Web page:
To Prove My Blood
    A Tale of Emigrations & The Afterlife

    by Philip Brady (Zaire 1980–82)
    Ashland Poetry Press
    November, 2003
    121 pages

    Reviewed by Margaret Szumowski (Zaire 1973–74; Ethiopia 1974–75)

    QUITE AN ARRAY OF FAMILY at the Brady house, and a favorite was Aunt Mary. “I had the toast, y’know,” Mary’d sing. “The rye toast at Meyer’s Deli. The bread’s gorgeous.” The McCanns had come from Ulster in 1922. Mary is a strong presence in the family even when she moves down the road to the nursing home. “In the afternoons she taps her foot softly on her wheelchair’s pad, as if warming to an ante-deluvial reel,” still casting her memories over the family.
         So many memories here, and a strong insight by Brady, “I’m the only one en-webbed in myth, craving to spin and also to break free, to make and to make up. And what is it that I would spin or break? What’s flesh anyway . . . . Maybe it’s death I have To spin out of myself — out of my fear, My craving.”
         Phillip Brady is a well-known poet, and he stars in this family memoir of growing up Irish and becoming a PCV. He’s a man wearing many coats here, as he tells the family story, and looks back on Peace Corps when he was stationed in Lubumbashi in 1981. He reminds us of a sorrowful history in his reference to the dreadful puppet of the Western powers, Mobutu Sese Seko Kuku Benza Waza Banga. “To escape being drafted into his ragtag army, they came by boat, plane, truck, and bicycle to a bombed-out airport, rigged into a hedge school called UNAZA — Univeriste Nationale du Zaire.” Nevertheless, Brady felt lucky to be in the Peace Corps, and he goes on to say that “Joining the Peace Corps . . . he vanished from invisibility.”
         Everything was deteriorating in Shaba. Decades of Europeans and Americans appropriated the richness of Congo: diamonds, copper, and, particularly scary, the uranium for the bomb that destroyed Nagasaki and Hiroshima.      Despite everything, playfulness and even love was available in Lubumbashi. Brady made friends, taught, and got to know the city in its rawness and wild times.“Come Saturday night, a gaggle of bearded and beaded volunteers would pile into the Peace Corps jeep and bounce over roads that narrowed to paths, splashing through mud and foliage, swerving around chickens, pigs and goats.”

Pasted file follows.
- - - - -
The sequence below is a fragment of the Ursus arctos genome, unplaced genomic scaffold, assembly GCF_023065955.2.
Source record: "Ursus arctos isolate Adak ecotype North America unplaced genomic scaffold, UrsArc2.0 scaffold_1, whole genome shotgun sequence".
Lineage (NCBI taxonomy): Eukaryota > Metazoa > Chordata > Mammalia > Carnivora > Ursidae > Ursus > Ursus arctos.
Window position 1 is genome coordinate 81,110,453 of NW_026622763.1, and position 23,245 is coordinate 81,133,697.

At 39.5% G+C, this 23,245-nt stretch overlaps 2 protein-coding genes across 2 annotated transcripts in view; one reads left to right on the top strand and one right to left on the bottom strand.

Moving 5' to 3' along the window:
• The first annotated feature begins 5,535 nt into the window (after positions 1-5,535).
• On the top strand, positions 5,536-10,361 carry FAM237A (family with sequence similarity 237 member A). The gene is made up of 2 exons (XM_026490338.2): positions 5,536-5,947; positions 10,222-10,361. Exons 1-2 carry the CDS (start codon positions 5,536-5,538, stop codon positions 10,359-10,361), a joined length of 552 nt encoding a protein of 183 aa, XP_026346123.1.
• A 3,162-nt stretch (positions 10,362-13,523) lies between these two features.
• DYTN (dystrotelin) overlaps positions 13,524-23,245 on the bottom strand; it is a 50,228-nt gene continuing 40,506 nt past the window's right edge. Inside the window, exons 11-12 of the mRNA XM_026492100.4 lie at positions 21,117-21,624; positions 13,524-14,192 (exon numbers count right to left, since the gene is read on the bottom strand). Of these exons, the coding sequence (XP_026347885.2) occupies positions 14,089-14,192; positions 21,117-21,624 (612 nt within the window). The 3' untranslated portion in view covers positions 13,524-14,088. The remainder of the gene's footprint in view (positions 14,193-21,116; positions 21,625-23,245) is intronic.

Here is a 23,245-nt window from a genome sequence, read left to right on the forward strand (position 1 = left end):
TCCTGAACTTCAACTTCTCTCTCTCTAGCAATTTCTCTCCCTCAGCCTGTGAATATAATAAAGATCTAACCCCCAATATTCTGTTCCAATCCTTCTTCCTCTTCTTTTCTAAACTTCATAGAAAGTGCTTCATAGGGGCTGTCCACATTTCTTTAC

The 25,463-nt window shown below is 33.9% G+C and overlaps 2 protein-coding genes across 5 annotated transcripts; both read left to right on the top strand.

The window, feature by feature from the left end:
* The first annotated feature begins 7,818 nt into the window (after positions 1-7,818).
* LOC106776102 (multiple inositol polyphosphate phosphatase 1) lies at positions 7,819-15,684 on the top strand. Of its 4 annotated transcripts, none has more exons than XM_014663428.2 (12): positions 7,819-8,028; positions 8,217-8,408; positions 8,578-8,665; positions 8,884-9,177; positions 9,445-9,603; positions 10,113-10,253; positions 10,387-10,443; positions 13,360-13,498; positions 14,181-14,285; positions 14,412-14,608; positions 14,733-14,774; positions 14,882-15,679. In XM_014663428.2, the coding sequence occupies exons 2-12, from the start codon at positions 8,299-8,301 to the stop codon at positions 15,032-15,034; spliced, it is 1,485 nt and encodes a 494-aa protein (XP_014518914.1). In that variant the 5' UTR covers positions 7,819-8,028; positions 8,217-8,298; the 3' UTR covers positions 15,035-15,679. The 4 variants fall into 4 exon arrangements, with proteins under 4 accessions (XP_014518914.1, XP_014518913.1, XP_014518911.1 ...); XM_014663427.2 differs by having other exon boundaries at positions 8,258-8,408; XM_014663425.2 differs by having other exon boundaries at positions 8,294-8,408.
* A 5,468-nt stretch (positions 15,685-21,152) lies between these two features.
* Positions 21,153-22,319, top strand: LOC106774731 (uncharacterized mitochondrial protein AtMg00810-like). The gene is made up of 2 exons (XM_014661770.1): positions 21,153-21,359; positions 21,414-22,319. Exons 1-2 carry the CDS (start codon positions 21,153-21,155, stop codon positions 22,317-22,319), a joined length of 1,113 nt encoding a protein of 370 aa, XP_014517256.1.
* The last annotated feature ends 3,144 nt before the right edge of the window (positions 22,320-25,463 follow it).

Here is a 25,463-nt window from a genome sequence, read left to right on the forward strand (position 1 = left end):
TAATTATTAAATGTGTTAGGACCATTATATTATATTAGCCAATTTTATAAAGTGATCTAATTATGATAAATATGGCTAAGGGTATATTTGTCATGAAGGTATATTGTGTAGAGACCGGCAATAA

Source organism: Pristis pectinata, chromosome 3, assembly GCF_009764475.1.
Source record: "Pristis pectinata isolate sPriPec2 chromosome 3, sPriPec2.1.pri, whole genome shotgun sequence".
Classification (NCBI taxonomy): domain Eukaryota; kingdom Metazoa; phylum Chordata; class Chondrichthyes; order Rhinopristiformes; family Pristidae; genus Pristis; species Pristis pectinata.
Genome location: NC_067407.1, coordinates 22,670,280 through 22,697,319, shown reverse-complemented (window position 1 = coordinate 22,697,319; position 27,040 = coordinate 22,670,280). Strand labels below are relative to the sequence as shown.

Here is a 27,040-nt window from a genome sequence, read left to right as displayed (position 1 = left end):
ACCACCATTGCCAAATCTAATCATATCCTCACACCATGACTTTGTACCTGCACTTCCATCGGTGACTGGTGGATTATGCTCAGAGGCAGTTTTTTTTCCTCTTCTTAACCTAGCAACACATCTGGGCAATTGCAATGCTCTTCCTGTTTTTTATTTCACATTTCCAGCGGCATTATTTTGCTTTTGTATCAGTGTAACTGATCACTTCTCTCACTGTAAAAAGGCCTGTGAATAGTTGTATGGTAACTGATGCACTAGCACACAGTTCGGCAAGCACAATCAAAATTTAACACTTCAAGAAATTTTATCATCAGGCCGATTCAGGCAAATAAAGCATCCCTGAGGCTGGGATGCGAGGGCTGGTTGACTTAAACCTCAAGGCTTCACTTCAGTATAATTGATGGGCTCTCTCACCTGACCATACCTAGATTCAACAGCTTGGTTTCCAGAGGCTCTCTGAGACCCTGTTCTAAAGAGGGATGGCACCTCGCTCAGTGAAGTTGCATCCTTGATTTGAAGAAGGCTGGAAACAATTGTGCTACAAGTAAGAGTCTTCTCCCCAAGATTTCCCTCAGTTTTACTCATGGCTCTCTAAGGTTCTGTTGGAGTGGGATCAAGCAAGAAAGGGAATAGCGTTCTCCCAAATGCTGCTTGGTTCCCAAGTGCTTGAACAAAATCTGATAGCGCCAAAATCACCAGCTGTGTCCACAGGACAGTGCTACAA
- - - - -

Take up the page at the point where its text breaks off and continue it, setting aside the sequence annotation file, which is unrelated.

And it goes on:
Brady was able to enjoy Lubumbashi, especially when life took a change for the romantic.
         Brady found Genevieve, “and the rest was lost in the blare of reggae and the explosive shock of her hand brushing against my arm.” Poetry would be his specialty, his delight. “With the least shift of her espadrilles, she kept the beat while her hips mimed ennui, and her fingers dipped into the silver of night between us, Msungu and Zairoise . . .”
         And in one unforgettable moment, “She crossed her arms over her belly, peeled the ruffled halter over her breasts, unknotted her pagne, and stood before [Brady] in a flame red pool of cloth.”
         Lubumbashi in 1981 had “the Wild West feel of it.” Brady describes not only women, but “dunes and giant anthills, clay boulevards lined with flamboyants and jacarandas — along with overgrown grass and “electricity so spotty . . . that the pilot was not able to find the airport.”
         Brady had known a different world before the Peace Corps, “schooled by a different skein of facts altogether: their father’s fists, a Catholic separation and the bifurcation of their own identities into Irish and Italian.” His memoir, however, leaves me longing for more of his poetry: Here are a few lines from “Wiretap:”

      I see a door open and my father
      take two steps into nothing —
      but for all my traveling, I’ll never know —
      and though I want him not to go on
      being him, me being me,
      I haven’t stopped, nor found a way
      to tell all this to anyone I love.

         Like all of us, still looking for our fathers, still traveling in search of them, Brady brings in his family members as he tells their story in poetry.

      They lived like that, fainting and belting each other
      while forty years skimmed by like a flat stone
      and now she’s babbling this fractured tale to me,
      the sea meanwhile having shrunk to a damp shell,
      but she’s sure — my aunt — and still furious
      that it was me thrashed out of her womb like a knife . . .

         Brady’s poetry that dances all over the page is his great gift.

    Poet Margaret Szumowski's newest collection is Night of the Lunar Eclipse. A sample of her poems can be found at — click on the "Poet Index." Her first full length book, I Want This World, was published by Jeffrey Levine of Tupelo Press. Recent works have appeared in Barrows Street, Crab Orchard Review, Hollins Critic, Blue Moon Review, Three Candles, Christian Century, Diner, Spoon River Review, and Americas Review.